Recently, another blog article mentioned ordering groceries on Amazon.com. Aside from the occasional order from Penzey's Spices www.penzeys.com, I rarely consider ordering food online, although I am pondering ordering some grass-fed beef. Having some friends that registered for their wedding at Amazon, and needing to come up with gifts at some point, I wandered over there. And while I was there, I clicked over to the grocery section.
I wasn't impressed. Everything I might order was either more expensive or comparable to the prices I find at BJs for bulk foods. And most items weren't things I purchased regularly - or ever. For example, one boxed item we do keep on hand is Annie's macaroni and cheese. We both like it, and it's an easy, cheap meal.
The price at Amazon was:
Annie's Homegrown Shells & White Cheddar Macaroni & Cheese, 6-Ounce Boxes (Pack of 12)List Price:$26.32Price: $18.80
You Save: $7.52 (28%)
Whereas the last time I bought it at BJs, it was $16.99 for a 12-pack. Even with the free shipping, not such a great deal.
The only feature I found fairly impressive was Subscribe & Save which allows you to receive scheduled deliveries of frequently used products at a 15% discount plus free shipping. If Amazon had items that we used regularly, I might take advantage of this. I could see where it might come in handy for new parents, as the idea of delivered groceries, plus their excellent selection of baby-care items make it a great option.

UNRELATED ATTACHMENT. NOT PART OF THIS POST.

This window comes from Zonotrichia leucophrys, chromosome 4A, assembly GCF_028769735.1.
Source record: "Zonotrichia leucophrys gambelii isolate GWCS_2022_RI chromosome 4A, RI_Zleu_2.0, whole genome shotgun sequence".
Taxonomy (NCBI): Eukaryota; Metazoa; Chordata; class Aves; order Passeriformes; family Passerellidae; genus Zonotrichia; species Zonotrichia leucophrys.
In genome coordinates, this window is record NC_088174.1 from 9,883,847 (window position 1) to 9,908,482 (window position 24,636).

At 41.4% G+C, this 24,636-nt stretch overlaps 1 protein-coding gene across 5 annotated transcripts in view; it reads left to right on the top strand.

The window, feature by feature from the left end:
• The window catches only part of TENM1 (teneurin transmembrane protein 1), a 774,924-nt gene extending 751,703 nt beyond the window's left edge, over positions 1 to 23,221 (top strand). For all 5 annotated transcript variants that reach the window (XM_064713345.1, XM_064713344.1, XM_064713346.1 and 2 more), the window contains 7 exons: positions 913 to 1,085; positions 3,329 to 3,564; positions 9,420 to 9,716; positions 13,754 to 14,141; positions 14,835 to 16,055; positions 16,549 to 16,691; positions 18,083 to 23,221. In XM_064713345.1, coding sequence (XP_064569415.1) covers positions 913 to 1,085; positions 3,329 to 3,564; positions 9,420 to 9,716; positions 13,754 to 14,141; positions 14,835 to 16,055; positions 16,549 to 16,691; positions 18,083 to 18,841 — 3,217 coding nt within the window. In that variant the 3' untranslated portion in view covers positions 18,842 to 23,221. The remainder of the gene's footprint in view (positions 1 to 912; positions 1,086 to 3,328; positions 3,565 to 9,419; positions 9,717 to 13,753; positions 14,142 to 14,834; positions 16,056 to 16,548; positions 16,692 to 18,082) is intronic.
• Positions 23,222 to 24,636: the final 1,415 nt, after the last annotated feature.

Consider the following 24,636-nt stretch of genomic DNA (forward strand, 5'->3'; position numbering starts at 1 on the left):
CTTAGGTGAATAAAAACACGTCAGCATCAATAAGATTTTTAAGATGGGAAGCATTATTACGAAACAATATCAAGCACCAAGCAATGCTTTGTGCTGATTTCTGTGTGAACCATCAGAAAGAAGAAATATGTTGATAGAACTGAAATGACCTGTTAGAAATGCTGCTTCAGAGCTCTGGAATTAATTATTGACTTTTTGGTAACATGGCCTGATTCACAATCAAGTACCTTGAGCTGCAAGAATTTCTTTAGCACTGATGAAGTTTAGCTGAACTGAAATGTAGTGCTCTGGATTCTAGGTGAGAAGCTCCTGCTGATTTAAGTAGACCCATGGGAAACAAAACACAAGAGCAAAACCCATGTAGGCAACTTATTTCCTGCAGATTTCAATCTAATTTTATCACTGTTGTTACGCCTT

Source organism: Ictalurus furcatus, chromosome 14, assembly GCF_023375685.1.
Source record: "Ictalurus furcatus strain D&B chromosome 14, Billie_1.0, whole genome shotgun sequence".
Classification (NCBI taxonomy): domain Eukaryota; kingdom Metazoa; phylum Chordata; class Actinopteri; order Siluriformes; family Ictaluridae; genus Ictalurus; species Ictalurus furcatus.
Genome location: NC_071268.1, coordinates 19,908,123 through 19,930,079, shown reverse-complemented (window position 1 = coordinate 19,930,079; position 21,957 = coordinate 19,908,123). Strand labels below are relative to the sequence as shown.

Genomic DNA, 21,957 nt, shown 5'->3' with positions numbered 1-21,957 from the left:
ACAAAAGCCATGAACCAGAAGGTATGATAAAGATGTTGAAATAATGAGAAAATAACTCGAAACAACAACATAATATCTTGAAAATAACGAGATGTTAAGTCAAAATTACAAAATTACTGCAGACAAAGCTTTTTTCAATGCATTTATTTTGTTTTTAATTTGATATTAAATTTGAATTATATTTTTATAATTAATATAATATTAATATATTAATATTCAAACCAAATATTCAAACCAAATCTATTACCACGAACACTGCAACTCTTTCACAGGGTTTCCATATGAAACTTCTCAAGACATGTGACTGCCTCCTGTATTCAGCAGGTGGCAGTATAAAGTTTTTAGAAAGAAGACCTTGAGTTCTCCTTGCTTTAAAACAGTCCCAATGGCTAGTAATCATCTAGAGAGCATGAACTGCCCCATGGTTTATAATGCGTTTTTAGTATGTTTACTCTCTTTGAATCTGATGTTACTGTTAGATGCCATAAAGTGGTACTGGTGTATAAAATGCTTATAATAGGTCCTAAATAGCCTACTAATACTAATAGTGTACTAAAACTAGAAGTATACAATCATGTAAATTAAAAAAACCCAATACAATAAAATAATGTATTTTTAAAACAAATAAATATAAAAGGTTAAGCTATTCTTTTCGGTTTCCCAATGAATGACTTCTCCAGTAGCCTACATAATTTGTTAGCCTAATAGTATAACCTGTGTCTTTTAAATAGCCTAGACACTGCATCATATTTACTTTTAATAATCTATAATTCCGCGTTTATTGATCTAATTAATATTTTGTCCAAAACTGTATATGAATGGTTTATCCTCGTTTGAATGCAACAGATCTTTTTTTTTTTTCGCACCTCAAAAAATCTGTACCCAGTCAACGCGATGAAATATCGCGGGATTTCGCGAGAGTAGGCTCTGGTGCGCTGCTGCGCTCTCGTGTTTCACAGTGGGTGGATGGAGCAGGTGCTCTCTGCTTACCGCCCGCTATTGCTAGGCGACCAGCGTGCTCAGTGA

I was particularly impressed that they carried the entire line of Seventh Generation diapers, wipes, as well as adult-care items. I'm going to have to check some of the local prices for SG paper products to determine if what they offer is a good deal.
All in all, Amazon.com for groceries wasn't a good deal for us. But if you use a lot of the products they sell, and you want them delivered regularly - especially you sleep deprived new parents, Subscribe & Save could be a good deal for you.
As an aside, for parents going the disposables route, consider Seventh Generation products: